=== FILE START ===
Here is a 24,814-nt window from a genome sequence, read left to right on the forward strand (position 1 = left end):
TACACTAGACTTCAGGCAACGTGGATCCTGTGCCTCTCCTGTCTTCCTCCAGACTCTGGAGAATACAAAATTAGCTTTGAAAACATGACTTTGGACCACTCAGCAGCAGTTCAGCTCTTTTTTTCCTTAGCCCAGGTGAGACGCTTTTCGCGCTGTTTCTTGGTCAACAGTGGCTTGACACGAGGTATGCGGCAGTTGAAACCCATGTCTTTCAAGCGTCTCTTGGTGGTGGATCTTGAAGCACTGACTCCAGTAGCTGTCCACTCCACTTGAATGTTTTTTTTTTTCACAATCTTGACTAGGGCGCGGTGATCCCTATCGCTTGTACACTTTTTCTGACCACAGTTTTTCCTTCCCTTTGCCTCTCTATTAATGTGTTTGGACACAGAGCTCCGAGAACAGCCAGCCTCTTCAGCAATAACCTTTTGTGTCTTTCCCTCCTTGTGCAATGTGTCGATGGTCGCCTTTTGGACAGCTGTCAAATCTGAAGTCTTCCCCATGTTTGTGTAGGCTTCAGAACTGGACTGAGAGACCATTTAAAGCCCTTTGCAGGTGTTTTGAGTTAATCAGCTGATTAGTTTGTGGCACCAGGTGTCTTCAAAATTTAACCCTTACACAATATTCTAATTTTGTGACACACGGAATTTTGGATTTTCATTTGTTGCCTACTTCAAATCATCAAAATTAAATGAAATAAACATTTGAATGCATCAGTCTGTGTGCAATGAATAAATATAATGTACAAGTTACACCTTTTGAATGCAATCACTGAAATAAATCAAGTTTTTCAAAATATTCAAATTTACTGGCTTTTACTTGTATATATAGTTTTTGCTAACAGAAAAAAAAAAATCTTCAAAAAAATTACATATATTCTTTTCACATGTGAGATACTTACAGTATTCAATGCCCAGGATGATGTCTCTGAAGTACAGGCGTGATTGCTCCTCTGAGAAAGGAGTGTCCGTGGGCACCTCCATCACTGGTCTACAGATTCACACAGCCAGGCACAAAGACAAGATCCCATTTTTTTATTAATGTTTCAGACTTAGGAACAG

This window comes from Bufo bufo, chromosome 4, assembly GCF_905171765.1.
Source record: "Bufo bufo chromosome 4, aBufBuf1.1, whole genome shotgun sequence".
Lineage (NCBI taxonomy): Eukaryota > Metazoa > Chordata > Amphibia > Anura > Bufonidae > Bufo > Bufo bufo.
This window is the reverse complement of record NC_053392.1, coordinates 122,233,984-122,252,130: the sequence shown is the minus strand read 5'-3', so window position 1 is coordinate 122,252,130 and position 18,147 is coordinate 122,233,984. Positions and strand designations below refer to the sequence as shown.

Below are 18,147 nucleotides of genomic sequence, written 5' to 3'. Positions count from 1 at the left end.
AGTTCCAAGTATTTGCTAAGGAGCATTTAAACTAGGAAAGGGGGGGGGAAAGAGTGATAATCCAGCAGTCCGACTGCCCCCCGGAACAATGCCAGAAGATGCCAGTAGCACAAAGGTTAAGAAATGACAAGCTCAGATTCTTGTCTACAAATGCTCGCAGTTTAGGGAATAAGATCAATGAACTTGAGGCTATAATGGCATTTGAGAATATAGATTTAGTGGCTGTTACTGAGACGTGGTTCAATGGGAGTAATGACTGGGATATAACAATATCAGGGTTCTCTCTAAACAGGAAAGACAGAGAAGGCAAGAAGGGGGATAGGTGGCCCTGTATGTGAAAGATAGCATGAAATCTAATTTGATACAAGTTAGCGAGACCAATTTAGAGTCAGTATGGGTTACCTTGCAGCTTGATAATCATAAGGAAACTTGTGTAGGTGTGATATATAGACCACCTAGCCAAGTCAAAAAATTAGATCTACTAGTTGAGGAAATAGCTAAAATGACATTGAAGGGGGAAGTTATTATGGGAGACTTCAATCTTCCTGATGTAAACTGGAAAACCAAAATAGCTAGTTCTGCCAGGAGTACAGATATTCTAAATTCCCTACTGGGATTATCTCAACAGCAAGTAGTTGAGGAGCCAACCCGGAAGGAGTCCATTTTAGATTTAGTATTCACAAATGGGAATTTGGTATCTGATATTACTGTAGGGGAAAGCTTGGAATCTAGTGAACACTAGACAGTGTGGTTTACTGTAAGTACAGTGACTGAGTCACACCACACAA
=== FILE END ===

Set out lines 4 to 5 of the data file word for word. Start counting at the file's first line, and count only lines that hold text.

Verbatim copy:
Source record: "Bufo bufo chromosome 4, aBufBuf1.1, whole genome shotgun sequence".
Lineage (NCBI taxonomy): Eukaryota > Metazoa > Chordata > Amphibia > Anura > Bufonidae > Bufo > Bufo bufo.